Letter From The Editor - Issue 68 - April 2019

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Issue 1 -
by Rachel Ann Dryden
A Rarefied View at Dawn
by Dave Wolverton
Loose in the Wires
by John Brown
Trill and the Beanstalk
by Edmund R. Schubert
Night Walks
by Robert Stoddard
Taint of Treason
by Eric James Stone
Eviction Notice
by Scott M. Roberts
From the Ender Saga
Mazer in Prison
by Orson Scott Card
Mazer na Prisão   (Portugues)
by Orson Scott Card
Audio Bonus
Mazer in Prison
Read by Audie-winner Stefan Rudnicki
Serialized Novel
Hot Sleep
by Orson Scott Card
Fat Farm
by Orson Scott Card
Column: I Screen the Body Eclectic
Special Software Bonus
I-Wei's Amazing Clocks
by I-Wei Huang

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Night Walks
    by Robert Stoddard

Ever since the hospital, Josh had been taking night walks. He'd wait until all the neighborhood dogs had been walked and most of the house lights were out. Then, he'd escape into the solitude of darkness where he could talk to himself or cry with nobody around to care.

He was doing a lot of talking and crying these days.

Josh didn't think he was crazy. After almost dying from cancer, he was just trying to figure things out. Night walks were perfect for that.

Plus at night, his wife, Megan, never wanted to go with him. During the day, she was always hovering or peeking in on him, looking for signs that he was getting better. Even when she was at the grocery store, she would call to see how he was doing, and he felt smothered by her concern. But by the time he went night walking, she was out like a light on the sofa in front of the television.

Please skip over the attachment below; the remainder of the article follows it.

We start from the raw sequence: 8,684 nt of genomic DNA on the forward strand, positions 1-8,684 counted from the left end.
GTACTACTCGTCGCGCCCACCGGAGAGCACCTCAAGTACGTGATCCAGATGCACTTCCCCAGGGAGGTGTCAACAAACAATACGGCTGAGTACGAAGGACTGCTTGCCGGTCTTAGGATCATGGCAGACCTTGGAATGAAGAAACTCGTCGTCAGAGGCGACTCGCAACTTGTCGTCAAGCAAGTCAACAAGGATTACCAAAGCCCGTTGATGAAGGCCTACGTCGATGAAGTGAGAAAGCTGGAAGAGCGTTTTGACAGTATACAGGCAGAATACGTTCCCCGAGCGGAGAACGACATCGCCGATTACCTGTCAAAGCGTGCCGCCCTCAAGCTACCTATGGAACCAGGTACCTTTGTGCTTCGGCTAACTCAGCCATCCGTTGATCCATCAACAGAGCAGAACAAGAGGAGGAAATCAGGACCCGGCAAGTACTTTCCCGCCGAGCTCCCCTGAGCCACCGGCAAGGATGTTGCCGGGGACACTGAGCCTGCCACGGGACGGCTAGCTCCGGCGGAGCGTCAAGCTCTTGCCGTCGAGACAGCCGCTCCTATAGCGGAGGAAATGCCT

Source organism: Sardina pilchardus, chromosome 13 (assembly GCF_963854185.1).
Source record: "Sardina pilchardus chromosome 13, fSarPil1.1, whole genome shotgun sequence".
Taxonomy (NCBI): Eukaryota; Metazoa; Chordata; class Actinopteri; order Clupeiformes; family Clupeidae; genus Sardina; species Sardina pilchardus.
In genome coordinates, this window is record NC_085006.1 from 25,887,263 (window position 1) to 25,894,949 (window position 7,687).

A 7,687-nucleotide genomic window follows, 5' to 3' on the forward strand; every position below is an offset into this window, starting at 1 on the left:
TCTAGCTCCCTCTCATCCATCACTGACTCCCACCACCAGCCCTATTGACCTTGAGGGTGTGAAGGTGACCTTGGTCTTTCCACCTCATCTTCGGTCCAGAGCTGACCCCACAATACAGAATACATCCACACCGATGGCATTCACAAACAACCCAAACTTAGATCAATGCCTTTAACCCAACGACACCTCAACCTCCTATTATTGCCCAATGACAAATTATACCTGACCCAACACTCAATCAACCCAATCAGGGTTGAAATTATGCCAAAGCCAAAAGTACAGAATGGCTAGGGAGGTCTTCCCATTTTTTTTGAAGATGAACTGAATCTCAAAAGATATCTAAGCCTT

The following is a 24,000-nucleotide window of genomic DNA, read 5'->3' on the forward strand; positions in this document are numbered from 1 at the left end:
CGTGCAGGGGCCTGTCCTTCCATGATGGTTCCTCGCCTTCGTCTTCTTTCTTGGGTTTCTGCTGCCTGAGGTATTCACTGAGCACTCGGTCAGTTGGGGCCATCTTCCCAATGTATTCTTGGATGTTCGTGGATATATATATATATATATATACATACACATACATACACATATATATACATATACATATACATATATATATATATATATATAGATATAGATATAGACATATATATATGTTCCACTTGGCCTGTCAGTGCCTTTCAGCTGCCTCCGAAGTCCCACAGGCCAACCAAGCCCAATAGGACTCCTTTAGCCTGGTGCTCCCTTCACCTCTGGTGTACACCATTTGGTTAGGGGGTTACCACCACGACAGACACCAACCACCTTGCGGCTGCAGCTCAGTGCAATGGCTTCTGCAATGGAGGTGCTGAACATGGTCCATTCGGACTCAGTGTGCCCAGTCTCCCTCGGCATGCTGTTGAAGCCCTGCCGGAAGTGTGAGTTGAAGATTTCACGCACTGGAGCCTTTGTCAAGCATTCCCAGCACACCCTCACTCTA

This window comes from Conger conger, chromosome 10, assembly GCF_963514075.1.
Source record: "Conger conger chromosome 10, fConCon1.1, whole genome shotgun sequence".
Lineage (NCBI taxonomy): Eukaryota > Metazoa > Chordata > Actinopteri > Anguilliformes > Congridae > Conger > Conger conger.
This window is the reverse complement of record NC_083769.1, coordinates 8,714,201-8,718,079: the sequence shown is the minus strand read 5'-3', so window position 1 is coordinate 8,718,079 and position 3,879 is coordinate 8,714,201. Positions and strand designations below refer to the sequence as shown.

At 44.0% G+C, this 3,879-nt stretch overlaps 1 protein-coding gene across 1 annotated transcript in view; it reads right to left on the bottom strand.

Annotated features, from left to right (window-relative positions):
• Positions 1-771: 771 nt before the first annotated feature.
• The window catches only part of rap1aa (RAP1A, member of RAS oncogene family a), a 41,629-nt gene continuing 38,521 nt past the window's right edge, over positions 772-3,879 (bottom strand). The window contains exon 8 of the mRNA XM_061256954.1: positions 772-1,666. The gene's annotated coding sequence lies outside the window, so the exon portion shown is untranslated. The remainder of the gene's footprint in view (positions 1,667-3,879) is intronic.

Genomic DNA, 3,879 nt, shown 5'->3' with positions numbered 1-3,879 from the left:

Megan deserved to sleep. Through his surgery, through the terrible infection that followed and almost shut down his body, then through the searing chemo, she had never once left him alone in that terrible hospital room. She had suffered with him through each one of his ordeals, getting even less sleep than he. Often it was only her will he felt keeping him alive. And as his medical complications got more complicated, he saw her get more indignant as she challenged incompetent nurses, bullied doctors with her tough questions and demands and forced everyone to fix him or suffer her wrath.

Many times, coming out of a feverish nightmare, Josh would see Megan's face framed above him like an angel in a vision, and he would take that bright face back with him into his hopelessness, holding it in his hands like a lantern so he could avoid the bullets of pain that shot at him from the darkness and kept him screaming.

Now that he was home with no sign of cancer and nothing to do but continue to recover, Josh finally saw the toll his illness had taken on Megan. It frightened him, how tired she was. Anyway, he was better off on his own, away from her concern, because what he was feeling now was far worse than all that pain and far more private, and he didn't think she could handle yet another dread.

So Josh hid from Megan on his night walks. Hid from her faith in happy endings. His illness had taught him that everything is random and that anything could happen and did, but how could he tell Megan that? How could he tell her that although the pain had moved out, his body was now being squatted by something far more sinister.


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